The assembly of ribbons, beads and string you are looking at represents the 3-D structure of Factor IX protein. Lurking within its intricate, convoluted folds is a biological activity essential to keeping blood inside your body, where it belongs. Factor IX is an important part of the coagulation pathway that allows blood vessels to clot and heal. When this protein is mutated, it leads to hemophilia B. You’ve probably heard of it.
Because this disease is caused by a single gene, it’s been a target for gene therapy for a long time. If we could replace the broken gene with a functional one, we could cure hemophilia instead of just treat it. Well, it looks like that dream may be closer to reality.
A team from Philly, working together with a Cali biotech company (it’s nice that they have settled their East Coast/West Coast feuds), have used precision genome editing tools to repair the Factor IX gene in a live mouse. To understand how they did this, remember that a “broken” gene would have mutations in the DNA sequence somewhere, and that we can figure out precisely which bases would need to be changed.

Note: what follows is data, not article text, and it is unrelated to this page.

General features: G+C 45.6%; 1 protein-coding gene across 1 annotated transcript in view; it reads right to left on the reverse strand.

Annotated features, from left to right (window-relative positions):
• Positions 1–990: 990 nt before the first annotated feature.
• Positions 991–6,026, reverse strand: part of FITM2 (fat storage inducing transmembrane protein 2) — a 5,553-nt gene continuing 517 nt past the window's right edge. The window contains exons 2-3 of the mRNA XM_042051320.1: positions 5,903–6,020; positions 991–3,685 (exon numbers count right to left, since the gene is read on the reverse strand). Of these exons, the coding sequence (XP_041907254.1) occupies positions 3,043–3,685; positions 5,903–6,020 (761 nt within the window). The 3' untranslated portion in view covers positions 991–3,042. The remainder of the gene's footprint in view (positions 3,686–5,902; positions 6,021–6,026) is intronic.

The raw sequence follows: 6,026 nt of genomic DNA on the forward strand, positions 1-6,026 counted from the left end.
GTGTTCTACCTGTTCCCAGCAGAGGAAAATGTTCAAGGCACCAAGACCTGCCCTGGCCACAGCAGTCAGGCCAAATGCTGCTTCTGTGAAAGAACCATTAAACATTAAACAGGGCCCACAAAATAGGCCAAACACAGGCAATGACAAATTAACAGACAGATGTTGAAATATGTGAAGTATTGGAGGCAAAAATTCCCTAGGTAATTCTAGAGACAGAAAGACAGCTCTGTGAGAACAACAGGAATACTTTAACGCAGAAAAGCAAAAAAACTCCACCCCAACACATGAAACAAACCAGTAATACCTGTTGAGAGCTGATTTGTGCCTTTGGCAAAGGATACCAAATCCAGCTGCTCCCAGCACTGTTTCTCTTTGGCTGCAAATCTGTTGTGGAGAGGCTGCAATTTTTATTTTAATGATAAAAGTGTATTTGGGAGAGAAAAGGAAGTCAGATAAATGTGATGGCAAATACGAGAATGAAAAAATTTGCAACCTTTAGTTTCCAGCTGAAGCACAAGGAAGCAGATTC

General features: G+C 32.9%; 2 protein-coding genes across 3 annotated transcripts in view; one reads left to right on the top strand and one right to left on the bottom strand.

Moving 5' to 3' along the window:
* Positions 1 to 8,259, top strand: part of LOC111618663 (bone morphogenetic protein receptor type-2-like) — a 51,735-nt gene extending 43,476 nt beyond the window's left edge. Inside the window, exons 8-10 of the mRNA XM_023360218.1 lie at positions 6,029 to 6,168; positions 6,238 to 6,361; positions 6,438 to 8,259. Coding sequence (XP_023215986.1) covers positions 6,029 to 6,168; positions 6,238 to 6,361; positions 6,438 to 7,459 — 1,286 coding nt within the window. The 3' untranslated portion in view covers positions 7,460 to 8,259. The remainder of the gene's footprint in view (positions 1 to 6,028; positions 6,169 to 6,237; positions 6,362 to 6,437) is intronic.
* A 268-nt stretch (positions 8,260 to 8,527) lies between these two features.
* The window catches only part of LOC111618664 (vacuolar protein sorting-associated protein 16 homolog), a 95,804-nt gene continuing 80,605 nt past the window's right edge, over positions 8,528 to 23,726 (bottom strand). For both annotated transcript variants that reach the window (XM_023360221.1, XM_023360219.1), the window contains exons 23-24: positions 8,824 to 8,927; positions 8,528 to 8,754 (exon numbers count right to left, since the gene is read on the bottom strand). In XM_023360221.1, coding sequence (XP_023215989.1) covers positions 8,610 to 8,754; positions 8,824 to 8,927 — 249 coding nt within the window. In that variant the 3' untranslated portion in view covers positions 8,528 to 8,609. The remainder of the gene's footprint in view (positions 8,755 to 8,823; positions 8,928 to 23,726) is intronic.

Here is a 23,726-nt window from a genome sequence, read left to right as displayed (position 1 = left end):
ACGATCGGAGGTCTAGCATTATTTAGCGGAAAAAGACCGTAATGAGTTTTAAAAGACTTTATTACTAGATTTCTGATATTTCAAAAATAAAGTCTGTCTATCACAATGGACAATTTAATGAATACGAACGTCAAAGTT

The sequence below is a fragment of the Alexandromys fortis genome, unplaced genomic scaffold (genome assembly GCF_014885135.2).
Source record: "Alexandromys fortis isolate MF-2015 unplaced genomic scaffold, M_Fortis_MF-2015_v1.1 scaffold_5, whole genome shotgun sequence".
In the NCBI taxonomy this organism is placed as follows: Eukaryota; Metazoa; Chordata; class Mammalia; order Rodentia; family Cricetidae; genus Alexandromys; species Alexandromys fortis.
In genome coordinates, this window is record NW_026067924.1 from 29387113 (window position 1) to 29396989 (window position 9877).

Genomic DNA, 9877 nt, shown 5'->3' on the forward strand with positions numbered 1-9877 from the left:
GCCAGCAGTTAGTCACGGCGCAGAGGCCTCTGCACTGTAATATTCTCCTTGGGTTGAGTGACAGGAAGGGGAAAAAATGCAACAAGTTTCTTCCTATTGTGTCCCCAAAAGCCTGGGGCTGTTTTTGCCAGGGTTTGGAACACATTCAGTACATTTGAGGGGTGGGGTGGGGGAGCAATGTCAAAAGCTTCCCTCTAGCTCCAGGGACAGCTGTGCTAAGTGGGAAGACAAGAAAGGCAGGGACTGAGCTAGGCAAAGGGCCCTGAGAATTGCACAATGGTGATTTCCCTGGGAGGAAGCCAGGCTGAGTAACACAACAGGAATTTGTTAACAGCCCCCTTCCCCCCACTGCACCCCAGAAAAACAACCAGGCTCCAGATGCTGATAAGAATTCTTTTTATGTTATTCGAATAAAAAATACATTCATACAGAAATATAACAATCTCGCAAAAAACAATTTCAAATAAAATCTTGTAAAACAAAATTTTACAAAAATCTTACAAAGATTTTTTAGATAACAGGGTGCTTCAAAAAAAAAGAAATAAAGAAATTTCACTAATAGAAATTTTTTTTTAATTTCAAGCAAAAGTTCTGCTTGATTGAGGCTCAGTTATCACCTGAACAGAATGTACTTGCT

Using a pair of “molecular scissors” called a zinc-finger nuclease, the scientists were first able to create a very specific cut in the DNA at a pre-programmed site inside the Factor IX gene (and nowhere else, hopefully). Then, they pumped the cells with small pieces of DNA containing the correct, healthy sequence. By utilizing that little cut in combination with a piece of DNA containing non-mutated sequence, they were able to literally cut and paste the mutation out. They use the cell’s natural repair machinery to do this, they just trick it in a sense.
Teams have been trying to use “repair DNA” to edit genes for decades, but when it came to moving it outside of the lab, they always had problems with low efficiency or with introducing changes (sometimes dangerous ones) in parts of the genome that they didn’t want to change (like a cancer gene, for instance). These “molecular scissors” are the tool that finally allows them to edit exactly where they want and not introduce changes elsewhere.
It remains to be seen whether the zinc-finger nucleases are as safe and precise as the scientists think that they are, and whether they will be able to program them to cut at the thousands of potential disease mutation sites that we know of. There’s still lots of research to be done, and of course a mouse is not a human.
But we are getting closer.
(Full disclosure/backstory: One of my side projects in grad school has been working on a similar but different gene editing tool, so I have both a soft spot in my heart and a great deal of personal jealousy for these research teams. Sangamo Biosciences, if you’re reading, I’m graduating next year. Let’s talk jobs!)
(via Nature News)
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